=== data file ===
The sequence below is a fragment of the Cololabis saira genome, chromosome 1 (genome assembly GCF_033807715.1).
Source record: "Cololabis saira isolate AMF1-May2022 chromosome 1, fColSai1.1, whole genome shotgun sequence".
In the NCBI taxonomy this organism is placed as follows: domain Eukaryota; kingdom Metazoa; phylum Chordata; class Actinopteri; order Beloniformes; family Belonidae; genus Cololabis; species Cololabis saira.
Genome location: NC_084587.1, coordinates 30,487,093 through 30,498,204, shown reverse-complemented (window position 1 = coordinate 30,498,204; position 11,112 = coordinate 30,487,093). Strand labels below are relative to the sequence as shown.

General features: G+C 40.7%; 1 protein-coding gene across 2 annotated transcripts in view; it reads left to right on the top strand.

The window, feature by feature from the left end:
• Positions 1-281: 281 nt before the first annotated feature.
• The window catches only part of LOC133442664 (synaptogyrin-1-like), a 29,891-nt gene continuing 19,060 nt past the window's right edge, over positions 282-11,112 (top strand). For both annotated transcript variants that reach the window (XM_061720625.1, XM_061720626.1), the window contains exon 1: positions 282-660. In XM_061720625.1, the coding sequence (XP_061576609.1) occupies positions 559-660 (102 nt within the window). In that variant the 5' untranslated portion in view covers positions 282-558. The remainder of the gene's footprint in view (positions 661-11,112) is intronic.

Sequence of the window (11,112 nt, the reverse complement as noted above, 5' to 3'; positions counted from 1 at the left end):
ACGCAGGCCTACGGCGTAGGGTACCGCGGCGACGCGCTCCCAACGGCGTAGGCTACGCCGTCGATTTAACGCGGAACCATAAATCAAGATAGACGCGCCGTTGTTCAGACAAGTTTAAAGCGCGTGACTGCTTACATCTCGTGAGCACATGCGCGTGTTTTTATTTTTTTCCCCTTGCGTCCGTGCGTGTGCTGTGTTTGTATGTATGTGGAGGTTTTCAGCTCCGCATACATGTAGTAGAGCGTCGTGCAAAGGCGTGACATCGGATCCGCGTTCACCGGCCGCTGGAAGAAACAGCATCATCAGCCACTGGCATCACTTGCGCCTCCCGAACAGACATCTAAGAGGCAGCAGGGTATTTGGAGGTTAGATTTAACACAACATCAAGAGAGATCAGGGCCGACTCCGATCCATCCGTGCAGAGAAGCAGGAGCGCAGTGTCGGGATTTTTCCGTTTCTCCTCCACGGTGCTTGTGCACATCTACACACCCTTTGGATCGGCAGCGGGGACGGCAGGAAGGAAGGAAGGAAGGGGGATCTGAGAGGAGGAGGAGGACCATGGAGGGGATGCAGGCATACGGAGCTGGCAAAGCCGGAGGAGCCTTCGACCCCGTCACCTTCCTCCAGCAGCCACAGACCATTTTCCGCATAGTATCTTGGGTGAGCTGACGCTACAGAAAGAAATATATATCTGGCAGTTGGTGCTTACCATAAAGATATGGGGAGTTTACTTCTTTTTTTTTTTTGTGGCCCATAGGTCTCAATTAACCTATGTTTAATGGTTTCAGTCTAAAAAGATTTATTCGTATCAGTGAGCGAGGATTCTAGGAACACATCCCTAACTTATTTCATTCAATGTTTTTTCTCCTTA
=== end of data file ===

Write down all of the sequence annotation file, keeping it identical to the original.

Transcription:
The sequence below is a fragment of the Cololabis saira genome, chromosome 1 (genome assembly GCF_033807715.1).
Source record: "Cololabis saira isolate AMF1-May2022 chromosome 1, fColSai1.1, whole genome shotgun sequence".
In the NCBI taxonomy this organism is placed as follows: domain Eukaryota; kingdom Metazoa; phylum Chordata; class Actinopteri; order Beloniformes; family Belonidae; genus Cololabis; species Cololabis saira.
Genome location: NC_084587.1, coordinates 30,487,093 through 30,498,204, shown reverse-complemented (window position 1 = coordinate 30,498,204; position 11,112 = coordinate 30,487,093). Strand labels below are relative to the sequence as shown.

General features: G+C 40.7%; 1 protein-coding gene across 2 annotated transcripts in view; it reads left to right on the top strand.

The window, feature by feature from the left end:
• Positions 1-281: 281 nt before the first annotated feature.
• The window catches only part of LOC133442664 (synaptogyrin-1-like), a 29,891-nt gene continuing 19,060 nt past the window's right edge, over positions 282-11,112 (top strand). For both annotated transcript variants that reach the window (XM_061720625.1, XM_061720626.1), the window contains exon 1: positions 282-660. In XM_061720625.1, the coding sequence (XP_061576609.1) occupies positions 559-660 (102 nt within the window). In that variant the 5' untranslated portion in view covers positions 282-558. The remainder of the gene's footprint in view (positions 661-11,112) is intronic.

Sequence of the window (11,112 nt, the reverse complement as noted above, 5' to 3'; positions counted from 1 at the left end):
ACGCAGGCCTACGGCGTAGGGTACCGCGGCGACGCGCTCCCAACGGCGTAGGCTACGCCGTCGATTTAACGCGGAACCATAAATCAAGATAGACGCGCCGTTGTTCAGACAAGTTTAAAGCGCGTGACTGCTTACATCTCGTGAGCACATGCGCGTGTTTTTATTTTTTTCCCCTTGCGTCCGTGCGTGTGCTGTGTTTGTATGTATGTGGAGGTTTTCAGCTCCGCATACATGTAGTAGAGCGTCGTGCAAAGGCGTGACATCGGATCCGCGTTCACCGGCCGCTGGAAGAAACAGCATCATCAGCCACTGGCATCACTTGCGCCTCCCGAACAGACATCTAAGAGGCAGCAGGGTATTTGGAGGTTAGATTTAACACAACATCAAGAGAGATCAGGGCCGACTCCGATCCATCCGTGCAGAGAAGCAGGAGCGCAGTGTCGGGATTTTTCCGTTTCTCCTCCACGGTGCTTGTGCACATCTACACACCCTTTGGATCGGCAGCGGGGACGGCAGGAAGGAAGGAAGGAAGGGGGATCTGAGAGGAGGAGGAGGACCATGGAGGGGATGCAGGCATACGGAGCTGGCAAAGCCGGAGGAGCCTTCGACCCCGTCACCTTCCTCCAGCAGCCACAGACCATTTTCCGCATAGTATCTTGGGTGAGCTGACGCTACAGAAAGAAATATATATCTGGCAGTTGGTGCTTACCATAAAGATATGGGGAGTTTACTTCTTTTTTTTTTTTGTGGCCCATAGGTCTCAATTAACCTATGTTTAATGGTTTCAGTCTAAAAAGATTTATTCGTATCAGTGAGCGAGGATTCTAGGAACACATCCCTAACTTATTTCATTCAATGTTTTTTCTCCTTA